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Madhya Pradesh
Overview Background Solutions Documents
Rainwater Harvesting
Encouraging smallholders to build their own tanks to conserve monsoon rainwater for irrigation has reaped widespread benefits in parts of Madhya Pradesh.  
Surface water sources are used on less than 20% of the net irrigated area of the state but groundwater is not available in some areas and is declining in others because of over abstraction and insufficient recharge.

Rainwater harvesting has been initiated by various organizations in many places in India. The project’s study focused on Dewas District where an initiative started in 2006 has become a beacon for other farmers.
Benefits of Rainwater Harvesting
More than 5000 tanks have been constructed in Dewas District. The payback period is just 3 years and the cost-benefit ratio is 1.5-1.9.
Madhya Pradesh
West Bengal

Water use

Rainwater is stored for 6-7 months to be used mainly in Rabi (dry) season. The water can also be used for supplemental irrigation during Kharif (monsoon) season.

Cultivation patterns

The proportion of area cultivated during Rabi has increased from about 23% to 95% (see chart).


The proportion of area cultivated during Rabi has increased from about 23% to 95% (see chart).

Fish cultivation

Is possible (but not done for religious reasons in the study locations).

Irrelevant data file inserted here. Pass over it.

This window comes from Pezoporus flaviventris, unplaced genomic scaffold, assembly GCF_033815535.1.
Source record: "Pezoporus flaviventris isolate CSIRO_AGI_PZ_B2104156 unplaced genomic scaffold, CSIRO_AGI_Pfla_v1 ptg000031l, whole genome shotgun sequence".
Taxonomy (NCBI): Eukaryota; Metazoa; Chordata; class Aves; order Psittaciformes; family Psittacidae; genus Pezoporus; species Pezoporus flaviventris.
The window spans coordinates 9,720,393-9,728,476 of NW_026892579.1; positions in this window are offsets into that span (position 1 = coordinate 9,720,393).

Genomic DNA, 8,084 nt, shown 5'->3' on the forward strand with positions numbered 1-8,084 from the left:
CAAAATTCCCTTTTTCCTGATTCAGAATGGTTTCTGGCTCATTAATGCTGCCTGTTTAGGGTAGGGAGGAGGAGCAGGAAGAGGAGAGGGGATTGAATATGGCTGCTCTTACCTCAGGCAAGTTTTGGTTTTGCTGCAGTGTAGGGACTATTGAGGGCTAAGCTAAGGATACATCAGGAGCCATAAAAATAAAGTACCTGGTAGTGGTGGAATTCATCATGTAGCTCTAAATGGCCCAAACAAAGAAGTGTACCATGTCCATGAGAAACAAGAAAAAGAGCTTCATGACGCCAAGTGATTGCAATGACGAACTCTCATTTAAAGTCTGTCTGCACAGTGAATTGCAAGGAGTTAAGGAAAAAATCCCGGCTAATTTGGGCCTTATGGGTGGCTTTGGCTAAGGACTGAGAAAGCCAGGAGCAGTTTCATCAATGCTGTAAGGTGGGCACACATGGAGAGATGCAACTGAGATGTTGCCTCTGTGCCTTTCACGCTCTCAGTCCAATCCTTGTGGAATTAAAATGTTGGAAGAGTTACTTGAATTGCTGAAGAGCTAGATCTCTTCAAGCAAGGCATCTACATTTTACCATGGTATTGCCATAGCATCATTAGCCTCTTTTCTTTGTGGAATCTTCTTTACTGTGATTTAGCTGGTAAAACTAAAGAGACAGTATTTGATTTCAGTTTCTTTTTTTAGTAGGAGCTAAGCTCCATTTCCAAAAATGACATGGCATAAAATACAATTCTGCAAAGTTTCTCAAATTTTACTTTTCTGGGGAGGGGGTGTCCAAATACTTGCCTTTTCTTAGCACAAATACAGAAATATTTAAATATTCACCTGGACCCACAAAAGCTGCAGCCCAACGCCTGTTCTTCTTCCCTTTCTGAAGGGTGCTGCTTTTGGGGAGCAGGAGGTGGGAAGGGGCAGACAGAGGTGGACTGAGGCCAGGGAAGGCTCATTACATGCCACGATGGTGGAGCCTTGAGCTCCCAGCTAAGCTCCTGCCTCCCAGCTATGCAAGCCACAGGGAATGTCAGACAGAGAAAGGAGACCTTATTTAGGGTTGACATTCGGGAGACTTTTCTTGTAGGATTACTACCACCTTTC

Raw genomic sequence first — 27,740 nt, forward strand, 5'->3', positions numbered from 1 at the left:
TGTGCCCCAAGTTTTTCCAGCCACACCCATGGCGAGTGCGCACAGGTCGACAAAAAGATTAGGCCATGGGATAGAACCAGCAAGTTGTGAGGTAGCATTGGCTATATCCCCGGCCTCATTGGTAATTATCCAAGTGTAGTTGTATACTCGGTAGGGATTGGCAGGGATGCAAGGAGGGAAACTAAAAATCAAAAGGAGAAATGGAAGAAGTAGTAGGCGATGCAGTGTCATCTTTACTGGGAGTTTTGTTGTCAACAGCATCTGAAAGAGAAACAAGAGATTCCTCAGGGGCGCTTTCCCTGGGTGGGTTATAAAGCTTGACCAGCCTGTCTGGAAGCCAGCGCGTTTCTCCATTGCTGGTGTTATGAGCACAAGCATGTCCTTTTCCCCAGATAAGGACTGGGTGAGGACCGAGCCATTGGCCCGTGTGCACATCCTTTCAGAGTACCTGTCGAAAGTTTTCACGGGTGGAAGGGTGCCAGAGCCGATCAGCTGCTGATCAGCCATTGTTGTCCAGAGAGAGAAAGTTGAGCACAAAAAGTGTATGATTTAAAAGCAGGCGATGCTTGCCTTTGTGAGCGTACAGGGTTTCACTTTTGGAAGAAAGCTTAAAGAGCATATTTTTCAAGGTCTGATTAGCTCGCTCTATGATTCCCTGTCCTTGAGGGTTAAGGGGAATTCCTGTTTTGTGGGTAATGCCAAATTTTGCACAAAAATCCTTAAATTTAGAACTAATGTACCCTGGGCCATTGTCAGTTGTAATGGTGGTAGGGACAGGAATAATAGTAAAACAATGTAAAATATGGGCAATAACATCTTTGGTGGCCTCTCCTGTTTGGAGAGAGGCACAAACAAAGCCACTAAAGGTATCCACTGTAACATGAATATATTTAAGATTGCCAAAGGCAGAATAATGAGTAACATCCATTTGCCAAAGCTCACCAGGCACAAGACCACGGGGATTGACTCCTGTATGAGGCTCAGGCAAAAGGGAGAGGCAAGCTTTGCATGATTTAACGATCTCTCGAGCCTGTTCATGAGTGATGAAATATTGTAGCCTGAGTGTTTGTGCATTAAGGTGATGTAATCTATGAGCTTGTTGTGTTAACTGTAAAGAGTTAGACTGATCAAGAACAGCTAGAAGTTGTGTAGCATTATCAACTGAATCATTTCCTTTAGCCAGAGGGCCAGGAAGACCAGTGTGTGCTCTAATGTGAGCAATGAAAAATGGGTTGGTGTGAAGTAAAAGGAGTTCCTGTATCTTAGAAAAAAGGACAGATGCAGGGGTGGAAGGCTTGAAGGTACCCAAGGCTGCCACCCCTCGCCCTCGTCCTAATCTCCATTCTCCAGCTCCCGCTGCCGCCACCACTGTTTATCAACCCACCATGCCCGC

Irrigation costs

Have gone down because less pumping is required.


Anecdotal evidence suggests that groundwater tables are rising.


Structures on private land mean that problems of water sharing do not exist.

Income potential

Farmers could earn over US$ 600 extra each year.
Increasing Rainwater Harvesting
Financial Solutions
  Provide access to loan capital - Treating rainwater harvesting structures as part of the agricultural loan portfolio would allow a wider spectrum of farmers to finance the structures.
  Microcredit, cooperative banks and/or the donor community may also become involved through loan guarantees or revolving lines of credit.
  Offer an appropriate subsidy to partially compensate farmers for the high cost of building water harvesting structures.
  Financing could be provided under the Mahatma Gandhi National Rural Employment Generation Scheme (MGNREGS) or other relevant programs. Civil society and panchayats should be informed about how to obtain this support.
Technical and Information Solutions
  Identify suitable areas for rainwater harvesting e.g. with biophysical conditions similar to Dewas District.
  Show farmers the benefits of building their own tanks and give them the relevant information.
  Garner the support of the district administration. A responsive, understanding, and supportive local level bureaucracy is absolutely essential.
  Provide technical support such as engineering expertise and construction advice.
  Provide extension support to increase outputs e.g. advice on which crops to grow, water requirements, fisheries and livestock.